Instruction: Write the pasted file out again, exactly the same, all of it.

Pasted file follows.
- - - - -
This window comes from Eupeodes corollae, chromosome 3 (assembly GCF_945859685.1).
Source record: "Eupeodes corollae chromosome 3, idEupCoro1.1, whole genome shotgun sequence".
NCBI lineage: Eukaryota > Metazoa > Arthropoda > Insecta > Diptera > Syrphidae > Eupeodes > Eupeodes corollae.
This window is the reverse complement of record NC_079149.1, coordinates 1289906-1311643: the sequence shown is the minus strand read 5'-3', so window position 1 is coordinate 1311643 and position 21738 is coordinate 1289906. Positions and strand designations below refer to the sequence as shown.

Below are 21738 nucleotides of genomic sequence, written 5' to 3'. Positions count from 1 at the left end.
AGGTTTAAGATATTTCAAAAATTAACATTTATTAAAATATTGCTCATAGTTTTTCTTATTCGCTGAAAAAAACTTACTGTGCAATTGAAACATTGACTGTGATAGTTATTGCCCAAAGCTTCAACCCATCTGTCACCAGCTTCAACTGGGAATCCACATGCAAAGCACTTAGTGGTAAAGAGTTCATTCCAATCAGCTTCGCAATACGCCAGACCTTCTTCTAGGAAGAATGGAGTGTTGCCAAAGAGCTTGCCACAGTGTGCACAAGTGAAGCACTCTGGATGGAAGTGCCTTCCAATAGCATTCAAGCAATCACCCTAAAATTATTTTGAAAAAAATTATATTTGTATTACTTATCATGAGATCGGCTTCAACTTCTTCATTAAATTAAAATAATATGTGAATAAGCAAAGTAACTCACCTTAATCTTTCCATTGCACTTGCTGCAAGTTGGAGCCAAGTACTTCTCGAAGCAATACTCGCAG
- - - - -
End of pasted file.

This window comes from Eupeodes corollae, chromosome 3 (assembly GCF_945859685.1).
Source record: "Eupeodes corollae chromosome 3, idEupCoro1.1, whole genome shotgun sequence".
NCBI lineage: Eukaryota > Metazoa > Arthropoda > Insecta > Diptera > Syrphidae > Eupeodes > Eupeodes corollae.
This window is the reverse complement of record NC_079149.1, coordinates 1289906-1311643: the sequence shown is the minus strand read 5'-3', so window position 1 is coordinate 1311643 and position 21738 is coordinate 1289906. Positions and strand designations below refer to the sequence as shown.

Below are 21738 nucleotides of genomic sequence, written 5' to 3'. Positions count from 1 at the left end.
AGGTTTAAGATATTTCAAAAATTAACATTTATTAAAATATTGCTCATAGTTTTTCTTATTCGCTGAAAAAAACTTACTGTGCAATTGAAACATTGACTGTGATAGTTATTGCCCAAAGCTTCAACCCATCTGTCACCAGCTTCAACTGGGAATCCACATGCAAAGCACTTAGTGGTAAAGAGTTCATTCCAATCAGCTTCGCAATACGCCAGACCTTCTTCTAGGAAGAATGGAGTGTTGCCAAAGAGCTTGCCACAGTGTGCACAAGTGAAGCACTCTGGATGGAAGTGCCTTCCAATAGCATTCAAGCAATCACCCTAAAATTATTTTGAAAAAAATTATATTTGTATTACTTATCATGAGATCGGCTTCAACTTCTTCATTAAATTAAAATAATATGTGAATAAGCAAAGTAACTCACCTTAATCTTTCCATTGCACTTGCTGCAAGTTGGAGCCAAGTACTTCTCGAAGCAATACTCGCAG